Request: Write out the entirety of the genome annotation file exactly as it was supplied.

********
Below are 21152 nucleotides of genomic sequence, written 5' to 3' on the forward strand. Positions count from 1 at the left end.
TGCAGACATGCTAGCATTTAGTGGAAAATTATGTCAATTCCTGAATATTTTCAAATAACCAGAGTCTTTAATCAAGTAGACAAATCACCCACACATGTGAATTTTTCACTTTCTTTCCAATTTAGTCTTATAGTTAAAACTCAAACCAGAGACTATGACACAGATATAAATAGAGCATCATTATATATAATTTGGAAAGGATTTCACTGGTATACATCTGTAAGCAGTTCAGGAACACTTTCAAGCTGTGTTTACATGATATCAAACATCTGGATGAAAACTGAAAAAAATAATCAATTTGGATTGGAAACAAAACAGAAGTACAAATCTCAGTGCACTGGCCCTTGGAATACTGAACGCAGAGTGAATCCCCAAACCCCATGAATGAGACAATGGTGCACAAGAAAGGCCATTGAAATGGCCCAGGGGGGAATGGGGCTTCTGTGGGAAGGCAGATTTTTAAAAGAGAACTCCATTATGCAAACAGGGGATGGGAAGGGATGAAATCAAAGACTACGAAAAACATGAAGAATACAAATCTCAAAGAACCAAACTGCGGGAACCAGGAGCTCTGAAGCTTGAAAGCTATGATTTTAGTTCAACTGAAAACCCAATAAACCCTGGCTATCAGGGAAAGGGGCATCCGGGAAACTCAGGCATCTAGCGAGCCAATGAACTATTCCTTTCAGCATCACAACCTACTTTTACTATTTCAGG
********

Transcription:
Below are 21152 nucleotides of genomic sequence, written 5' to 3' on the forward strand. Positions count from 1 at the left end.
TGCAGACATGCTAGCATTTAGTGGAAAATTATGTCAATTCCTGAATATTTTCAAATAACCAGAGTCTTTAATCAAGTAGACAAATCACCCACACATGTGAATTTTTCACTTTCTTTCCAATTTAGTCTTATAGTTAAAACTCAAACCAGAGACTATGACACAGATATAAATAGAGCATCATTATATATAATTTGGAAAGGATTTCACTGGTATACATCTGTAAGCAGTTCAGGAACACTTTCAAGCTGTGTTTACATGATATCAAACATCTGGATGAAAACTGAAAAAAATAATCAATTTGGATTGGAAACAAAACAGAAGTACAAATCTCAGTGCACTGGCCCTTGGAATACTGAACGCAGAGTGAATCCCCAAACCCCATGAATGAGACAATGGTGCACAAGAAAGGCCATTGAAATGGCCCAGGGGGGAATGGGGCTTCTGTGGGAAGGCAGATTTTTAAAAGAGAACTCCATTATGCAAACAGGGGATGGGAAGGGATGAAATCAAAGACTACGAAAAACATGAAGAATACAAATCTCAAAGAACCAAACTGCGGGAACCAGGAGCTCTGAAGCTTGAAAGCTATGATTTTAGTTCAACTGAAAACCCAATAAACCCTGGCTATCAGGGAAAGGGGCATCCGGGAAACTCAGGCATCTAGCGAGCCAATGAACTATTCCTTTCAGCATCACAACCTACTTTTACTATTTCAGG